Sophie Magalhaes reviews Leah O'Grady's 'queer Dracula' at Michael Pilch Studio.
Everybody better beware: Little Shop of Horrors has arrived in Oxford. The wacky musical tells the story of a meek florist, Seymour Krelborn, who finds...
"The production harnesses its idyllic, summery setting to explore the [...] ideals of love and courtship in a world dominated by gendered notions of how honour is achieved, and the use of deception as a means to an end."
"The popularity of Derry Girls [demonstrates] that shows like this, with a good balance of witty humour and colourful characters, family dynamics and psychological insights, are the perfect blend to watch."
"[...] they descend into paranoia, and carnage unfolds in a network of marvellously-layered backstabbing."
"Conflict in God of Carnage is created through two groups of parents‘ apparent desire to resolve a falling-out between their children. Alain and Annette’s child has hit and broken two teeth of Véronique and Michelle’s child. However, despite initial mature airs, the adults soon lose any sense of moderation, and themselves turn into quarrelling children. This play is therefore an intimate descent into savagery."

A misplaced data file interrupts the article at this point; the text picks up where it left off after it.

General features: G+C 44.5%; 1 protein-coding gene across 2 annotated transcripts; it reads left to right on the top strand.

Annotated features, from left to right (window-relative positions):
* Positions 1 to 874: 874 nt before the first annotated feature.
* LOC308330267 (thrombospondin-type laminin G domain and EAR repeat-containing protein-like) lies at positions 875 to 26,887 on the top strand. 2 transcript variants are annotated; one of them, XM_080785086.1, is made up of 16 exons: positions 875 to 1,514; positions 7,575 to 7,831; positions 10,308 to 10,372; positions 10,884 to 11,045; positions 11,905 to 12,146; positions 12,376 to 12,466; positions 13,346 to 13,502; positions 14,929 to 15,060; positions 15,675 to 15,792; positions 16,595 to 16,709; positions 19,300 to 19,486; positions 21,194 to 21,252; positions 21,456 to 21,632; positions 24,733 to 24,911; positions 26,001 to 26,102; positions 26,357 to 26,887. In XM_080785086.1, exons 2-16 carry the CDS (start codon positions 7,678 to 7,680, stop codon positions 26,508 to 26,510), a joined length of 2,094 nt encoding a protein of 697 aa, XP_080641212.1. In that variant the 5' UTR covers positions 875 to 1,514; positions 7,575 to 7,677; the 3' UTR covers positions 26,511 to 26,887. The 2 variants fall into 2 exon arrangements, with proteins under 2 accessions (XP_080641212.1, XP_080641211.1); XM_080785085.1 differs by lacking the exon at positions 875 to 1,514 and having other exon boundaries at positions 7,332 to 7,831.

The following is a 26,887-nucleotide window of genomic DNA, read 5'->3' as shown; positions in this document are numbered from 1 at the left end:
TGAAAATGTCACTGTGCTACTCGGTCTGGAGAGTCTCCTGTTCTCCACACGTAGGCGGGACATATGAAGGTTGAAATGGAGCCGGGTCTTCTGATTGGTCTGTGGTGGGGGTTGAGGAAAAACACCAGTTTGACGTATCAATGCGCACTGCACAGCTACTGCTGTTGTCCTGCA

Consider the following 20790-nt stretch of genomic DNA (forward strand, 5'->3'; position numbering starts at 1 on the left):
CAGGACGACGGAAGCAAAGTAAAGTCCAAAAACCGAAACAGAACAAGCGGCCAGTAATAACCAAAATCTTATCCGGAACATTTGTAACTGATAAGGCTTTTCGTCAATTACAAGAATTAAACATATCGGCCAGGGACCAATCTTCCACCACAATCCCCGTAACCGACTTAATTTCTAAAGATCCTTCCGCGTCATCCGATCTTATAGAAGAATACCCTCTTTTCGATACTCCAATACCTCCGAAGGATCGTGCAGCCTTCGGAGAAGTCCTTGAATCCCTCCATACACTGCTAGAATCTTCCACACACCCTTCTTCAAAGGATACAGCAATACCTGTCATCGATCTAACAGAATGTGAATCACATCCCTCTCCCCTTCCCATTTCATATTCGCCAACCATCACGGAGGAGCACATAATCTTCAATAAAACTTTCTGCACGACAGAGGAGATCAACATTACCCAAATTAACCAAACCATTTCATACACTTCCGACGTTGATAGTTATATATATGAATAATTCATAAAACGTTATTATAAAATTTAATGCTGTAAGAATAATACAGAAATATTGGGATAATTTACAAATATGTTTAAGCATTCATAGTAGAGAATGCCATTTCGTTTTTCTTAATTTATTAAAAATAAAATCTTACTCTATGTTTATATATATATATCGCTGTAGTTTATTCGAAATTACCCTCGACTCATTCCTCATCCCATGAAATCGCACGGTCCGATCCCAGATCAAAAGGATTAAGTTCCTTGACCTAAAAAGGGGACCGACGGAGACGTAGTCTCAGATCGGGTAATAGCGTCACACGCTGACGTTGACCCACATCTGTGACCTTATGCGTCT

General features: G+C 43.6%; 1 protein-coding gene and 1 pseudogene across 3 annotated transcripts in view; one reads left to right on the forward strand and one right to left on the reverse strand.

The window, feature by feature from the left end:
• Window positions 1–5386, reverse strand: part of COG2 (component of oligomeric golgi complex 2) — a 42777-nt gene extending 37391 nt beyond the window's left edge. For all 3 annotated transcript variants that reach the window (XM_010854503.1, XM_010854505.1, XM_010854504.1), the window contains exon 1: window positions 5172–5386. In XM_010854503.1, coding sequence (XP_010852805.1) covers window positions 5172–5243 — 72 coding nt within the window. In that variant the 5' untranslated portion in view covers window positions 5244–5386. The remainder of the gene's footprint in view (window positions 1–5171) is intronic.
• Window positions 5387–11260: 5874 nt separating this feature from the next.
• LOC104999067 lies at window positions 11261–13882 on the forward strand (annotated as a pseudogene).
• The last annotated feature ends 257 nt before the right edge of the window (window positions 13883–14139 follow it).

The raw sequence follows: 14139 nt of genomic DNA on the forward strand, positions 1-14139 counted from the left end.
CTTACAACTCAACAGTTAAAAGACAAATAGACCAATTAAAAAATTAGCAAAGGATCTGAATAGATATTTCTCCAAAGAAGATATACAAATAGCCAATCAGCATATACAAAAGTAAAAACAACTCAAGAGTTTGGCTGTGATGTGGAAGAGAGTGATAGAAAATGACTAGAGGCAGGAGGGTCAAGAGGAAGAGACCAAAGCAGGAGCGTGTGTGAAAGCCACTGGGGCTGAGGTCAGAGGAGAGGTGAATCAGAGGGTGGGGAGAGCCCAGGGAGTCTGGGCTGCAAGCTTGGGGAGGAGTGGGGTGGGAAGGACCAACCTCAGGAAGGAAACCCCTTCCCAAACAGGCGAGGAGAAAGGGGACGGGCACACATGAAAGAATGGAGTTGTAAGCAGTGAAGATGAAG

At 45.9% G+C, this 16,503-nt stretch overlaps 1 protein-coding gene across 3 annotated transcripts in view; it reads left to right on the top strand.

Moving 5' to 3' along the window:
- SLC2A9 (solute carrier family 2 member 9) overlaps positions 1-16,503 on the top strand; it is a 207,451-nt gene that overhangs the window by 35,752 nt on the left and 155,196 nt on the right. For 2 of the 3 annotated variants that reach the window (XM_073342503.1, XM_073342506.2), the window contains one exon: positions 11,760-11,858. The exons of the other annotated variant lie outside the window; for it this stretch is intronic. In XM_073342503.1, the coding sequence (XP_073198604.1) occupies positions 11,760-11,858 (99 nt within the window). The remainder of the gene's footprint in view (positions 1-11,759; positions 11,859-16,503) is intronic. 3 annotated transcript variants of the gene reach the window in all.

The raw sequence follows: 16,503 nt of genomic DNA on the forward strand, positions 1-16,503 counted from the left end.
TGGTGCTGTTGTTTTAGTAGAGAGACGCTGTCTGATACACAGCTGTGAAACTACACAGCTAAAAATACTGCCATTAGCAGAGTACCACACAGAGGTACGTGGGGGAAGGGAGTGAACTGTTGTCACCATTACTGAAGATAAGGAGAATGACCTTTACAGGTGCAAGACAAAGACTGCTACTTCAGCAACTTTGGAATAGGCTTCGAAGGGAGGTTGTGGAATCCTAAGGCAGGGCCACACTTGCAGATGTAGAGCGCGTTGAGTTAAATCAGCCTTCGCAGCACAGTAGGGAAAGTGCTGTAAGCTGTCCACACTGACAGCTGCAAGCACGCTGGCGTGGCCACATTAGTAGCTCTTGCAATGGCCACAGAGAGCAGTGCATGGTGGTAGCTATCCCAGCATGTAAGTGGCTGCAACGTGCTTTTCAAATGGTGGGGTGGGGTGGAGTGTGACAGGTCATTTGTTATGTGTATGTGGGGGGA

"[...] it is these painfully truthful human relationships that elevate it from an evocatively written commentary on medical ethics to a truly perceptive piece of art."
When I think of stage classics, productions like Les Miserables, The Lion King, and Wicked come to mind. These are all shows which hold...
"Lost Connection, as a production, effectively memorialises the issues and troubles that lockdown caused all of us, whether in the world of performance or not."
'Spencer’s script never tries to be overly clever or conceptual, instead relying on its innately heartfelt character development and engaging humour.'